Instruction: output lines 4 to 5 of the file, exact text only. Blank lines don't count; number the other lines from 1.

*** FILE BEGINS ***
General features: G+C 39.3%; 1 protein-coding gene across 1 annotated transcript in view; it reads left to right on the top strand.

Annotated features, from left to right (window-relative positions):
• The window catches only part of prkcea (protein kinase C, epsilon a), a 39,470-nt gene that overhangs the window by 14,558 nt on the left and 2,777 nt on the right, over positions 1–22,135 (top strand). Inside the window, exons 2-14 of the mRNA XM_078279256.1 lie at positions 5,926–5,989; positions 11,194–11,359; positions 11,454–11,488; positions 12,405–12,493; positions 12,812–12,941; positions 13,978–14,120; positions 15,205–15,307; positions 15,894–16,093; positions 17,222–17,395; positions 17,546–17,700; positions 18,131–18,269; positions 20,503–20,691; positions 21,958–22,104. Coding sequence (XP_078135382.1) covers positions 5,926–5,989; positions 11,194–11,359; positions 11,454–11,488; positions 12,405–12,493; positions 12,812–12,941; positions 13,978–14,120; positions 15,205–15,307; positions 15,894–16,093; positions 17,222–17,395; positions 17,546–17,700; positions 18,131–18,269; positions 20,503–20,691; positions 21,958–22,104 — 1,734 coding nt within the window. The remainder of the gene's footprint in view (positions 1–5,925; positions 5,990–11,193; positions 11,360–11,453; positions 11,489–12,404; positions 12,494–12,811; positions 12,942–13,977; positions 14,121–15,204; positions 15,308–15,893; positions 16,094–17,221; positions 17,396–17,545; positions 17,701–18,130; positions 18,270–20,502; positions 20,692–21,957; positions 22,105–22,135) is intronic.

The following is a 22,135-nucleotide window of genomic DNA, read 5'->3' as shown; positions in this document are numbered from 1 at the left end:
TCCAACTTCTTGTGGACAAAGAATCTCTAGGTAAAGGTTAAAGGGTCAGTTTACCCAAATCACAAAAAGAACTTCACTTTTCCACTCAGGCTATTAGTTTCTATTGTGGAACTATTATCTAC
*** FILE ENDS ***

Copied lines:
The following is a 22,135-nucleotide window of genomic DNA, read 5'->3' as shown; positions in this document are numbered from 1 at the left end:
TCCAACTTCTTGTGGACAAAGAATCTCTAGGTAAAGGTTAAAGGGTCAGTTTACCCAAATCACAAAAAGAACTTCACTTTTCCACTCAGGCTATTAGTTTCTATTGTGGAACTATTATCTAC